Pensions on divorce – where are we now?

May 4, 2021

The courts are slowly changing the way they deal with pensions on divorce.

Pensions are notoriously complex so I’ll try to keep this simple and not too dull! For the past few years it has been almost standard practice for the courts to ignore an element of pensions accrued before a marriage/relationship. They would generally share equally the pension accrued during the marriage/relationship.

Just to be clear this has never been the automatic position; but it felt like it was, because this was applied in so many cases.

As always, the starting position is the law – the Matrimonial Causes Act 1973. There is nothing in there about ignoring pensions – instead, it’s all about needs.

This is what has been picked up in the Pension Advisory Groups report on pensions. There is more detail about the report here. The report is guidance for the courts on how to deal with pensions on divorce. The report notes at part 4.3 “the courts can resort to any assets, whenever acquired, in order to ensure that the parties’ needs are appropriately met”. Part 12 states “in needs cases, where the assets do not exceed the parties’ needs, apportionment is rarely appropriate”.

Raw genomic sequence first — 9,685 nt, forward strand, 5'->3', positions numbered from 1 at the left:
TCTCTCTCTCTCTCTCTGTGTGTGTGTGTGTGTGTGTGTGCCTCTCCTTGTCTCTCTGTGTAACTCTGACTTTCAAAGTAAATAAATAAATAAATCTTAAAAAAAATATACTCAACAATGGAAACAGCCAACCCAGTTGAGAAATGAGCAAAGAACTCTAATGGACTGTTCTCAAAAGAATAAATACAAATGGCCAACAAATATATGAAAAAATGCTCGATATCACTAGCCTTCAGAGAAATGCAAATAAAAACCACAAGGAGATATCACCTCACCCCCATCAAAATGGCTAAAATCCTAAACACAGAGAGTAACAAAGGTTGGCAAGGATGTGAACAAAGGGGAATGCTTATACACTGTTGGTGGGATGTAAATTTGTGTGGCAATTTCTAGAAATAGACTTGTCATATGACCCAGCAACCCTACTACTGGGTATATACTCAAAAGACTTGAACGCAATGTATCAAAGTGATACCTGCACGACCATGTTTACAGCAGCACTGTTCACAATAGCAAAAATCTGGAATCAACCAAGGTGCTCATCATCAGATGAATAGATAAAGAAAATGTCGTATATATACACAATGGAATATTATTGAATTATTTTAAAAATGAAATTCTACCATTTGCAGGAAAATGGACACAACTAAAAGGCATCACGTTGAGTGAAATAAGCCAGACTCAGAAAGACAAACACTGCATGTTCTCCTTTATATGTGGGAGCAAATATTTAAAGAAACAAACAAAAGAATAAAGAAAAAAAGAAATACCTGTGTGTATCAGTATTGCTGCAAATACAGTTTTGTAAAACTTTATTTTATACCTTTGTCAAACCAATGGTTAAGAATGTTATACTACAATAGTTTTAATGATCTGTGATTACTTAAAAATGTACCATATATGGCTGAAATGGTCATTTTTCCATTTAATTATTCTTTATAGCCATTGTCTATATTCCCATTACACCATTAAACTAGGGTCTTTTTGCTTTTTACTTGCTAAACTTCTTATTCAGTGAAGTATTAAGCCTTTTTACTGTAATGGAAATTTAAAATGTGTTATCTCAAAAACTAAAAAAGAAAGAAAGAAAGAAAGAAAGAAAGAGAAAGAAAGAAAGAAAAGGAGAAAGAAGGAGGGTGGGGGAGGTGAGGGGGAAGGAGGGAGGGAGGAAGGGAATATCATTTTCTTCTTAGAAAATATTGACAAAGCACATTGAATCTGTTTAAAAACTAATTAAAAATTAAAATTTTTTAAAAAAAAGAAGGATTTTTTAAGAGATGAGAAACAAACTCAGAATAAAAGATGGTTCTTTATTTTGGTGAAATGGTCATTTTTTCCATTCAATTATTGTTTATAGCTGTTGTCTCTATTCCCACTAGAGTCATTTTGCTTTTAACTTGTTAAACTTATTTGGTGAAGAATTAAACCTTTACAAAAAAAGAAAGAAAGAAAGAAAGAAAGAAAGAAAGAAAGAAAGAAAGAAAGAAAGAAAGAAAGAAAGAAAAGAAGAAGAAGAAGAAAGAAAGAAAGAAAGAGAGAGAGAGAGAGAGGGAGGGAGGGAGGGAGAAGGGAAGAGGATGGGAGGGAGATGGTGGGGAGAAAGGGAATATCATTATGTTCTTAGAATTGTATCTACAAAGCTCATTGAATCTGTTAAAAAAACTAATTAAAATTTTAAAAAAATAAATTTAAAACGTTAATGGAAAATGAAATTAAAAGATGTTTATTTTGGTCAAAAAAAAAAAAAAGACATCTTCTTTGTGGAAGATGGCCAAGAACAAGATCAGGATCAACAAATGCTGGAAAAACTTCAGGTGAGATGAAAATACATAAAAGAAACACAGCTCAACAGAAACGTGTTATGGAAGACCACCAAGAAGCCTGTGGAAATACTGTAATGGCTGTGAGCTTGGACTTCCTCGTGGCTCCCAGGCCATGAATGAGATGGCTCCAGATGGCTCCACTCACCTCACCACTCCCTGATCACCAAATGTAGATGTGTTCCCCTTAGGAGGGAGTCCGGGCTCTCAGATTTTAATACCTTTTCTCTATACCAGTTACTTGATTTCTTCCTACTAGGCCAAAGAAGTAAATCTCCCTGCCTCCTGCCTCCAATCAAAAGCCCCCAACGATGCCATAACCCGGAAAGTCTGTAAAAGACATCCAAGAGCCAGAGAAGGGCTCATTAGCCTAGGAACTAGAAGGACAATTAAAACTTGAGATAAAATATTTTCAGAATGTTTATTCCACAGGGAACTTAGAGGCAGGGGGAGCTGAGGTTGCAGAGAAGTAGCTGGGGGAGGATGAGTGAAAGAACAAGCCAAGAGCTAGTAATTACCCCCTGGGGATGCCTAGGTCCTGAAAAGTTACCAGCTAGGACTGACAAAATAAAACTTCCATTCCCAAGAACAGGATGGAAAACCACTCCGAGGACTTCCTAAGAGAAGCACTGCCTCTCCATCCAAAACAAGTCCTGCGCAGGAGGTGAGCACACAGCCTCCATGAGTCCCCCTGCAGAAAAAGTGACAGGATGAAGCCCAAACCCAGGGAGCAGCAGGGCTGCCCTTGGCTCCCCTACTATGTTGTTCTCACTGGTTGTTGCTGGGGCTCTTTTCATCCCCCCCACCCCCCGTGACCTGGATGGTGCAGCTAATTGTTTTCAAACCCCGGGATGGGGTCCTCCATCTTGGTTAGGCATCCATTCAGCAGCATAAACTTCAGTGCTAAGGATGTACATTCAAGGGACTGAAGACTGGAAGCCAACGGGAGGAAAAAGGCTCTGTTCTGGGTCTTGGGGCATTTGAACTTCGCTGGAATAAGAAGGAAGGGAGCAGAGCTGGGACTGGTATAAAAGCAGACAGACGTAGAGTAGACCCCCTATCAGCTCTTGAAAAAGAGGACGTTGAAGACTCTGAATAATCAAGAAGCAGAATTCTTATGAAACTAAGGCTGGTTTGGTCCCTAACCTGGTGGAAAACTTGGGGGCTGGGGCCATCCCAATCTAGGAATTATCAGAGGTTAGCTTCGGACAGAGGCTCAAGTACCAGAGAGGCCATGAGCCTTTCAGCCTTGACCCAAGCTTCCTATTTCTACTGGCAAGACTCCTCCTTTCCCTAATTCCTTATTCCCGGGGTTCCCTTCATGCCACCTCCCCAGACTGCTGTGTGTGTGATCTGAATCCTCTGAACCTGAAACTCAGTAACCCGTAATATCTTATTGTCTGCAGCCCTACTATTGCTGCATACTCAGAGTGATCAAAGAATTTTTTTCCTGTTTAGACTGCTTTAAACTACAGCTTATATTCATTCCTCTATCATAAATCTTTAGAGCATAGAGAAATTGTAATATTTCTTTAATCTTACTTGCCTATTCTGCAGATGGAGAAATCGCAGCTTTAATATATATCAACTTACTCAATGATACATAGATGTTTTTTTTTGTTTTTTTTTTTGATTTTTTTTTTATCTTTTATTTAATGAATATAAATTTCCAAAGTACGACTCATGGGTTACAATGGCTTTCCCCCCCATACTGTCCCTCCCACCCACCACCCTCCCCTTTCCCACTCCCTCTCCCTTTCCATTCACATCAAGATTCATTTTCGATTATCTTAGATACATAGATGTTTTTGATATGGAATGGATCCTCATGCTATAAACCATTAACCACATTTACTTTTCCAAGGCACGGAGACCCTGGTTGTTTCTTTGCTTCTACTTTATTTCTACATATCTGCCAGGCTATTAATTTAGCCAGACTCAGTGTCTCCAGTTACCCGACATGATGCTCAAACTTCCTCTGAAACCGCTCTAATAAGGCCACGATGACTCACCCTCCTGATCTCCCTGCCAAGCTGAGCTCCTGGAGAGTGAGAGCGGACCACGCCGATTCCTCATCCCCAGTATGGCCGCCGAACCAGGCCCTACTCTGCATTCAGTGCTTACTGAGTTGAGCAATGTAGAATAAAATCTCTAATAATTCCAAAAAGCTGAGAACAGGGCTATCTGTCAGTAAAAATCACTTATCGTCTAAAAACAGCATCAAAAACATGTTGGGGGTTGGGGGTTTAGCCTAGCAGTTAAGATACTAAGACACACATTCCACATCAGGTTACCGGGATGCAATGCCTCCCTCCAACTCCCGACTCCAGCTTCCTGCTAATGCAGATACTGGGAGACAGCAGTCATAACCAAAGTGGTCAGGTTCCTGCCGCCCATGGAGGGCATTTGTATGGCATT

In short, this reaffirms the longstanding legal position – that needs trumps everything else. It is a reminder to everyone that any automatic practice is wrong. As always it depends on the individual case. Ring fencing pensions maybe fair for a younger couple who have the chance to rebuild pension contribution or generate other income, but it would be unfair for a couple who are already in retirement. Recent case law addresses this point including KM-v-CV (2020) and RH-v-SV (2020). The old case law often used to justify ignoring pre relationship pension (H v H from 1993) looks shaky, particularly because it was decided before pension sharing orders even existed.

It can be a difficult argument to run because many judges are used to applying the standard approach – but this is wrong. It needs to be considered carefully in each case. It may still be the right outcome, but not always.